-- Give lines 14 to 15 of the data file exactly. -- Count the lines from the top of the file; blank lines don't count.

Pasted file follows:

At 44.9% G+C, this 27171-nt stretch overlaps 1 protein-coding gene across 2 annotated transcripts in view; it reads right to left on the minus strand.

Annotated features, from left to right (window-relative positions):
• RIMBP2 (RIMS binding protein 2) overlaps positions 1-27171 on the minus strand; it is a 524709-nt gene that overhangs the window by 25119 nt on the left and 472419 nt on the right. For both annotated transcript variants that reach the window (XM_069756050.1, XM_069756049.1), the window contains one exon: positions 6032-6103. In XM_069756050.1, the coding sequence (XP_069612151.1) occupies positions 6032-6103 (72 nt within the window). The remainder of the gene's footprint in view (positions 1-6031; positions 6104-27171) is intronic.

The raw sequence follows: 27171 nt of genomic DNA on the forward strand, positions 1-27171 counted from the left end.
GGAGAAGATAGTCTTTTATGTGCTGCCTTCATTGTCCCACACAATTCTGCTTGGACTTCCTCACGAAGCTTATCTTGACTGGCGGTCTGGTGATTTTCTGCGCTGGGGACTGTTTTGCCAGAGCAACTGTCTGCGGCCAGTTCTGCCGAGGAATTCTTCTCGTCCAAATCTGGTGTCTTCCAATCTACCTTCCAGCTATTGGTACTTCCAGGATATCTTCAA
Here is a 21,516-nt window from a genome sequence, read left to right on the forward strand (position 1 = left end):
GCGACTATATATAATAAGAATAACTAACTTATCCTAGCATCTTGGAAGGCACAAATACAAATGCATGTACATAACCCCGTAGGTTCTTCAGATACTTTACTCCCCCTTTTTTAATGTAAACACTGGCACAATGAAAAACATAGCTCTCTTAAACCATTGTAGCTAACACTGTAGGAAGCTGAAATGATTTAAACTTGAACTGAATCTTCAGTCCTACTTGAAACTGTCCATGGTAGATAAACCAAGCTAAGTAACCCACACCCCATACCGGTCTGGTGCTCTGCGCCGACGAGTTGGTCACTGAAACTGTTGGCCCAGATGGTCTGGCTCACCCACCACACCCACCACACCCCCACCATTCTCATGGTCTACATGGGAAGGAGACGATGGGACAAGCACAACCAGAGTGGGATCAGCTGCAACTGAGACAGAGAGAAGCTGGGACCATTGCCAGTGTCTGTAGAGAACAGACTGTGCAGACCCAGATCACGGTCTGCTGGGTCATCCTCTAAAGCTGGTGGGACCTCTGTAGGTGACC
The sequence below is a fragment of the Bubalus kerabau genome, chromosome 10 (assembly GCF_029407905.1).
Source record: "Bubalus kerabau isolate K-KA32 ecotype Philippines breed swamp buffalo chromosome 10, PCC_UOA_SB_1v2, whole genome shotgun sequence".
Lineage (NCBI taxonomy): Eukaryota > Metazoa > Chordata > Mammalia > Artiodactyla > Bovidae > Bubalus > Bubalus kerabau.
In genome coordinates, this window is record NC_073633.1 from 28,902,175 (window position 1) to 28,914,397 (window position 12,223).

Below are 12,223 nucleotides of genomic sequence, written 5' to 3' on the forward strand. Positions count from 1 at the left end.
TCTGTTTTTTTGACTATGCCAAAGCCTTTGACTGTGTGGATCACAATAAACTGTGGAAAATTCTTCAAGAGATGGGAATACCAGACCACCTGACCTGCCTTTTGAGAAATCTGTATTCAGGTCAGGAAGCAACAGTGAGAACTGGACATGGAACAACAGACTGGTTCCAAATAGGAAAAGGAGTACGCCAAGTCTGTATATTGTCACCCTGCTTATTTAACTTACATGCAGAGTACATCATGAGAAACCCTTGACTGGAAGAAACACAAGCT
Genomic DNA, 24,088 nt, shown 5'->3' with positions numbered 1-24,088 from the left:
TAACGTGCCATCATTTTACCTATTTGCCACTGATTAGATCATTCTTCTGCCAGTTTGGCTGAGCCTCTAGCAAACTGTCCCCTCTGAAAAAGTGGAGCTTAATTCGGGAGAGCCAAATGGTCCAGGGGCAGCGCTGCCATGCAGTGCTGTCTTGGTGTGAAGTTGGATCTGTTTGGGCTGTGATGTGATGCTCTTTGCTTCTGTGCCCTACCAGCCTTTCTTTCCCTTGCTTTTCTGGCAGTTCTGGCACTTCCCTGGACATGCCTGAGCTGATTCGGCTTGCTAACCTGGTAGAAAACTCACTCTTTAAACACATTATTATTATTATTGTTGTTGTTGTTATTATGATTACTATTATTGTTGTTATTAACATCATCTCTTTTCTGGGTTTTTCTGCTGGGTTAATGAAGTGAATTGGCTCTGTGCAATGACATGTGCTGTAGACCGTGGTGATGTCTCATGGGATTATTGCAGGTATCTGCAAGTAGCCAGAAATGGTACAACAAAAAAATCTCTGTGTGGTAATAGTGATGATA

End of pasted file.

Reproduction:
Genomic DNA, 24,088 nt, shown 5'->3' with positions numbered 1-24,088 from the left:
TAACGTGCCATCATTTTACCTATTTGCCACTGATTAGATCATTCTTCTGCCAGTTTGGCTGAGCCTCTAGCAAACTGTCCCCTCTGAAAAAGTGGAGCTTAATTCGGGAGAGCCAAATGGTCCAGGGGCAGCGCTGCCATGCAGTGCTGTCTTGGTGTGAAGTTGGATCTGTTTGGGCTGTGATGTGATGCTCTTTGCTTCTGTGCCCTACCAGCCTTTCTTTCCCTTGCTTTTCTGGCAGTTCTGGCACTTCCCTGGACATGCCTGAGCTGATTCGGCTTGCTAACCTGGTAGAAAACTCACTCTTTAAACACATTATTATTATTATTGTTGTTGTTGTTATTATGATTACTATTATTGTTGTTATTAACATCATCTCTTTTCTGGGTTTTTCTGCTGGGTTAATGAAGTGAATTGGCTCTGTGCAATGACATGTGCTGTAGACCGTGGTGATGTCTCATGGGATTATTGCAGGTATCTGCAAGTAGCCAGAAATGGTACAACAAAAAAATCTCTGTGTGGTAATAGTGATGATA